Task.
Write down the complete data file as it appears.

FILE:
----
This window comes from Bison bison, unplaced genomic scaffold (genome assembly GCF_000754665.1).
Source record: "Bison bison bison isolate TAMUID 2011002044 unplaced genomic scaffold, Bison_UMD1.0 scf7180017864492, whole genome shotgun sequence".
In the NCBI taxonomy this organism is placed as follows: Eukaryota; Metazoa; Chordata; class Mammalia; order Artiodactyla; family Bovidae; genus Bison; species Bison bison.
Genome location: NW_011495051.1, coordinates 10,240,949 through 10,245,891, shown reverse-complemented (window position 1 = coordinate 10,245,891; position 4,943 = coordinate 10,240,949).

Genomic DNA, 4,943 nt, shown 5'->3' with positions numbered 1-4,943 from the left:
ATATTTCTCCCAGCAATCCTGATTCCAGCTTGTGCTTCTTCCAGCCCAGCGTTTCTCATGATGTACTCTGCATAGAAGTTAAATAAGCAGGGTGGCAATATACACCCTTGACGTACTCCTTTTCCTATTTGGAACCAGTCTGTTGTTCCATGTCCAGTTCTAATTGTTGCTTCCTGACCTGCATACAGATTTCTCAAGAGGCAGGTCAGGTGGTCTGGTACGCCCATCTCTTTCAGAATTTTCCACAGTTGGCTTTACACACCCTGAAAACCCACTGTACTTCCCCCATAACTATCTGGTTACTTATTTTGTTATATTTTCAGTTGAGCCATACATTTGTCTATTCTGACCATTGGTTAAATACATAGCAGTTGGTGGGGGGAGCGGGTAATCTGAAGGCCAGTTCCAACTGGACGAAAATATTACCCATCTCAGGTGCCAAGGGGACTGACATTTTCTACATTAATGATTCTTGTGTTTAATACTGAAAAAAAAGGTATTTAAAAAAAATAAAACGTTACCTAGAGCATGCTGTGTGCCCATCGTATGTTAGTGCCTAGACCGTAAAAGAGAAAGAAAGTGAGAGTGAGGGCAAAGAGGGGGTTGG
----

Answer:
This window comes from Bison bison, unplaced genomic scaffold (genome assembly GCF_000754665.1).
Source record: "Bison bison bison isolate TAMUID 2011002044 unplaced genomic scaffold, Bison_UMD1.0 scf7180017864492, whole genome shotgun sequence".
In the NCBI taxonomy this organism is placed as follows: Eukaryota; Metazoa; Chordata; class Mammalia; order Artiodactyla; family Bovidae; genus Bison; species Bison bison.
Genome location: NW_011495051.1, coordinates 10,240,949 through 10,245,891, shown reverse-complemented (window position 1 = coordinate 10,245,891; position 4,943 = coordinate 10,240,949).

Genomic DNA, 4,943 nt, shown 5'->3' with positions numbered 1-4,943 from the left:
ATATTTCTCCCAGCAATCCTGATTCCAGCTTGTGCTTCTTCCAGCCCAGCGTTTCTCATGATGTACTCTGCATAGAAGTTAAATAAGCAGGGTGGCAATATACACCCTTGACGTACTCCTTTTCCTATTTGGAACCAGTCTGTTGTTCCATGTCCAGTTCTAATTGTTGCTTCCTGACCTGCATACAGATTTCTCAAGAGGCAGGTCAGGTGGTCTGGTACGCCCATCTCTTTCAGAATTTTCCACAGTTGGCTTTACACACCCTGAAAACCCACTGTACTTCCCCCATAACTATCTGGTTACTTATTTTGTTATATTTTCAGTTGAGCCATACATTTGTCTATTCTGACCATTGGTTAAATACATAGCAGTTGGTGGGGGGAGCGGGTAATCTGAAGGCCAGTTCCAACTGGACGAAAATATTACCCATCTCAGGTGCCAAGGGGACTGACATTTTCTACATTAATGATTCTTGTGTTTAATACTGAAAAAAAAGGTATTTAAAAAAAATAAAACGTTACCTAGAGCATGCTGTGTGCCCATCGTATGTTAGTGCCTAGACCGTAAAAGAGAAAGAAAGTGAGAGTGAGGGCAAAGAGGGGGTTGG